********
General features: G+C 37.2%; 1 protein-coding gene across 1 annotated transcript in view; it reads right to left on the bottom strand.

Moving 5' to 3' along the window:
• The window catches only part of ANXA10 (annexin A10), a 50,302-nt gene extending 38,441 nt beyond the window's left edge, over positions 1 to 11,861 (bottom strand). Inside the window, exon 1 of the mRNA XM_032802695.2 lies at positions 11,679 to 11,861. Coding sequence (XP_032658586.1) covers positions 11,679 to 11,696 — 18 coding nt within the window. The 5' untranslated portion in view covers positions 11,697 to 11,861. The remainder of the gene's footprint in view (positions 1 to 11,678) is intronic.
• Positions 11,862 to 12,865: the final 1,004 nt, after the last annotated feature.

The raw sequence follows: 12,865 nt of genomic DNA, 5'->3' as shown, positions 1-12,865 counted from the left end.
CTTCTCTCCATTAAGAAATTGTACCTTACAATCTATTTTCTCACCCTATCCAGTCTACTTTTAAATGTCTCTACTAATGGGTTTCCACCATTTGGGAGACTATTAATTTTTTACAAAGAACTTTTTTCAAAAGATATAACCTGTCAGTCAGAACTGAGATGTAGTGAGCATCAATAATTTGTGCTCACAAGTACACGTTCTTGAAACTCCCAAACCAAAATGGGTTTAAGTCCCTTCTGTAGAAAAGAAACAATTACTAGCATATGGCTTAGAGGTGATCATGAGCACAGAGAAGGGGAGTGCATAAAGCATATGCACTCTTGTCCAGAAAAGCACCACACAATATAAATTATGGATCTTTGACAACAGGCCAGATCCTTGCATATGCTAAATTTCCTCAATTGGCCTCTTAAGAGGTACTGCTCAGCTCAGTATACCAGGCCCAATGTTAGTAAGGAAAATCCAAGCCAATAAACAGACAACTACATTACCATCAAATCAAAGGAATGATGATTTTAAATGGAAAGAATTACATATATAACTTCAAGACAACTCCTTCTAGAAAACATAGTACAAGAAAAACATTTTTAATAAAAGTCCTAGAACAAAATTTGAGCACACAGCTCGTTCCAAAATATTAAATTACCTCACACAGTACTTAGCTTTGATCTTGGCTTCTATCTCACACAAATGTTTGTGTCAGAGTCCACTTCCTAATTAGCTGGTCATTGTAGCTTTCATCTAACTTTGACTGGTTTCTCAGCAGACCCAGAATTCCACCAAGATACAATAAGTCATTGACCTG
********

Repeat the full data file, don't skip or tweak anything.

General features: G+C 37.2%; 1 protein-coding gene across 1 annotated transcript in view; it reads right to left on the bottom strand.

Moving 5' to 3' along the window:
• The window catches only part of ANXA10 (annexin A10), a 50,302-nt gene extending 38,441 nt beyond the window's left edge, over positions 1 to 11,861 (bottom strand). Inside the window, exon 1 of the mRNA XM_032802695.2 lies at positions 11,679 to 11,861. Coding sequence (XP_032658586.1) covers positions 11,679 to 11,696 — 18 coding nt within the window. The 5' untranslated portion in view covers positions 11,697 to 11,861. The remainder of the gene's footprint in view (positions 1 to 11,678) is intronic.
• Positions 11,862 to 12,865: the final 1,004 nt, after the last annotated feature.

The raw sequence follows: 12,865 nt of genomic DNA, 5'->3' as shown, positions 1-12,865 counted from the left end.
CTTCTCTCCATTAAGAAATTGTACCTTACAATCTATTTTCTCACCCTATCCAGTCTACTTTTAAATGTCTCTACTAATGGGTTTCCACCATTTGGGAGACTATTAATTTTTTACAAAGAACTTTTTTCAAAAGATATAACCTGTCAGTCAGAACTGAGATGTAGTGAGCATCAATAATTTGTGCTCACAAGTACACGTTCTTGAAACTCCCAAACCAAAATGGGTTTAAGTCCCTTCTGTAGAAAAGAAACAATTACTAGCATATGGCTTAGAGGTGATCATGAGCACAGAGAAGGGGAGTGCATAAAGCATATGCACTCTTGTCCAGAAAAGCACCACACAATATAAATTATGGATCTTTGACAACAGGCCAGATCCTTGCATATGCTAAATTTCCTCAATTGGCCTCTTAAGAGGTACTGCTCAGCTCAGTATACCAGGCCCAATGTTAGTAAGGAAAATCCAAGCCAATAAACAGACAACTACATTACCATCAAATCAAAGGAATGATGATTTTAAATGGAAAGAATTACATATATAACTTCAAGACAACTCCTTCTAGAAAACATAGTACAAGAAAAACATTTTTAATAAAAGTCCTAGAACAAAATTTGAGCACACAGCTCGTTCCAAAATATTAAATTACCTCACACAGTACTTAGCTTTGATCTTGGCTTCTATCTCACACAAATGTTTGTGTCAGAGTCCACTTCCTAATTAGCTGGTCATTGTAGCTTTCATCTAACTTTGACTGGTTTCTCAGCAGACCCAGAATTCCACCAAGATACAATAAGTCATTGACCTG